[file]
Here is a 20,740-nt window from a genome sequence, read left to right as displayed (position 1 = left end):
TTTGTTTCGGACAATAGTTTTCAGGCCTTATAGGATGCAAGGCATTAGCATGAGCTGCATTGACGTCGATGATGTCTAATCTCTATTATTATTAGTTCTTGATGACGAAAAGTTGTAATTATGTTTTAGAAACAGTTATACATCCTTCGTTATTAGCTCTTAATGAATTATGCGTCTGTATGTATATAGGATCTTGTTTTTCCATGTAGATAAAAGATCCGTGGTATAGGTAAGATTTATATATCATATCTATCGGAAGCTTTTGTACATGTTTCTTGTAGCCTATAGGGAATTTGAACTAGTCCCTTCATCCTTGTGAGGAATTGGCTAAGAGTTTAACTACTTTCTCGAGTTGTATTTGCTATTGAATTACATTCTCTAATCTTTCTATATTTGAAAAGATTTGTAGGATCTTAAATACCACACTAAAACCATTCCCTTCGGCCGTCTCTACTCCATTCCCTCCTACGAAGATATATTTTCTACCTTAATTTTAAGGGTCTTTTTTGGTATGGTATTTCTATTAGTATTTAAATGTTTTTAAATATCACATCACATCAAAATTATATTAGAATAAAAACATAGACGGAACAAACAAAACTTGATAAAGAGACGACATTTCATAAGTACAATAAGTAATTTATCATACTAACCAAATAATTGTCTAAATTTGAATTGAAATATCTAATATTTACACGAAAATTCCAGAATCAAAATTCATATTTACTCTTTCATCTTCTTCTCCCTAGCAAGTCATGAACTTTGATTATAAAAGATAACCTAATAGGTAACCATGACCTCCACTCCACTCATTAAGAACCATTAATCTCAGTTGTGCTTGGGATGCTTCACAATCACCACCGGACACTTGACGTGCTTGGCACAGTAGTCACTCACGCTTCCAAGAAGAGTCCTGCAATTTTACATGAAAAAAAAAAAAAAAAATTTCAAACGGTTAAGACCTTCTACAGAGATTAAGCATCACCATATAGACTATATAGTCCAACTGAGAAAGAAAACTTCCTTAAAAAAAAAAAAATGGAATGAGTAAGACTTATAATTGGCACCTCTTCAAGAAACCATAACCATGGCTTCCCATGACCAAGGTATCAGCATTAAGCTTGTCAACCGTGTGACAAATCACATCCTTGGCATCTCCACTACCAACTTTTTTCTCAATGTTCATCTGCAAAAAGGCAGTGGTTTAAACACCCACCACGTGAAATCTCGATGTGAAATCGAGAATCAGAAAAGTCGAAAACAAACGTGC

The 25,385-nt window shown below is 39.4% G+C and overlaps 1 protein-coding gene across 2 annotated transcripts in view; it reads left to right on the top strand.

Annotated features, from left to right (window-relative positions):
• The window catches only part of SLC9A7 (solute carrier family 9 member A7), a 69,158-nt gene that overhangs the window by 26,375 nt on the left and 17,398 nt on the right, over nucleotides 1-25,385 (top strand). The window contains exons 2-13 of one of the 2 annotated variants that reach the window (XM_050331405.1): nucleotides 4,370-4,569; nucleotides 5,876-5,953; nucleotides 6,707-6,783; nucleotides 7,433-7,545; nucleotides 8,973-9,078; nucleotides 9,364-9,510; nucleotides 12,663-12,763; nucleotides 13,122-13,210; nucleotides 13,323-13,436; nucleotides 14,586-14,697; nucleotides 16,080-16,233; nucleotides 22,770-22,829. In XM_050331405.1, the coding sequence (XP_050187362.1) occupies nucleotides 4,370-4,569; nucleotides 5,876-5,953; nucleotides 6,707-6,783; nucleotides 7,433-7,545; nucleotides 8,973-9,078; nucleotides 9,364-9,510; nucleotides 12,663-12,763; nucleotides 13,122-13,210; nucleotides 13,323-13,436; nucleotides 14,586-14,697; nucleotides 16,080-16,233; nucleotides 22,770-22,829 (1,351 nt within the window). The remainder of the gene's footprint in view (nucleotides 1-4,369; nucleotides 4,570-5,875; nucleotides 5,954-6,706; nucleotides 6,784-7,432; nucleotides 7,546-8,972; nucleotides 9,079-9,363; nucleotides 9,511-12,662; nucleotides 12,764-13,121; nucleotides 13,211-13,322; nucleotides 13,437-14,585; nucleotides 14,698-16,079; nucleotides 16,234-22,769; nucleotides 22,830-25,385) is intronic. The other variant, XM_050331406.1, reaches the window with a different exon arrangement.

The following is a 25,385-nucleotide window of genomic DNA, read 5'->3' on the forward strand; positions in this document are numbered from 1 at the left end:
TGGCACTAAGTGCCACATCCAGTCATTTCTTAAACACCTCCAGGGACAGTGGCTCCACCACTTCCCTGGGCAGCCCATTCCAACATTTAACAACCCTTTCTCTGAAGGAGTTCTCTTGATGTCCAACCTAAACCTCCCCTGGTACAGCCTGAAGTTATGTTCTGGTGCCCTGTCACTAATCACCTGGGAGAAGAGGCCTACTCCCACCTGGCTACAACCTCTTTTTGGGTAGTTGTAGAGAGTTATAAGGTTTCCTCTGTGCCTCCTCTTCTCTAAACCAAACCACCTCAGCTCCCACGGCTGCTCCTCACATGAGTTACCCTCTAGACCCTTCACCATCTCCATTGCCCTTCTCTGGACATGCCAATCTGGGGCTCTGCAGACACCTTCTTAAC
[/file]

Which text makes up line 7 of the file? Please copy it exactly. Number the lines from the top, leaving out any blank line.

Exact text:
TGGCACTAAGTGCCACATCCAGTCATTTCTTAAACACCTCCAGGGACAGTGGCTCCACCACTTCCCTGGGCAGCCCATTCCAACATTTAACAACCCTTTCTCTGAAGGAGTTCTCTTGATGTCCAACCTAAACCTCCCCTGGTACAGCCTGAAGTTATGTTCTGGTGCCCTGTCACTAATCACCTGGGAGAAGAGGCCTACTCCCACCTGGCTACAACCTCTTTTTGGGTAGTTGTAGAGAGTTATAAGGTTTCCTCTGTGCCTCCTCTTCTCTAAACCAAACCACCTCAGCTCCCACGGCTGCTCCTCACATGAGTTACCCTCTAGACCCTTCACCATCTCCATTGCCCTTCTCTGGACATGCCAATCTGGGGCTCTGCAGACACCTTCTTAAC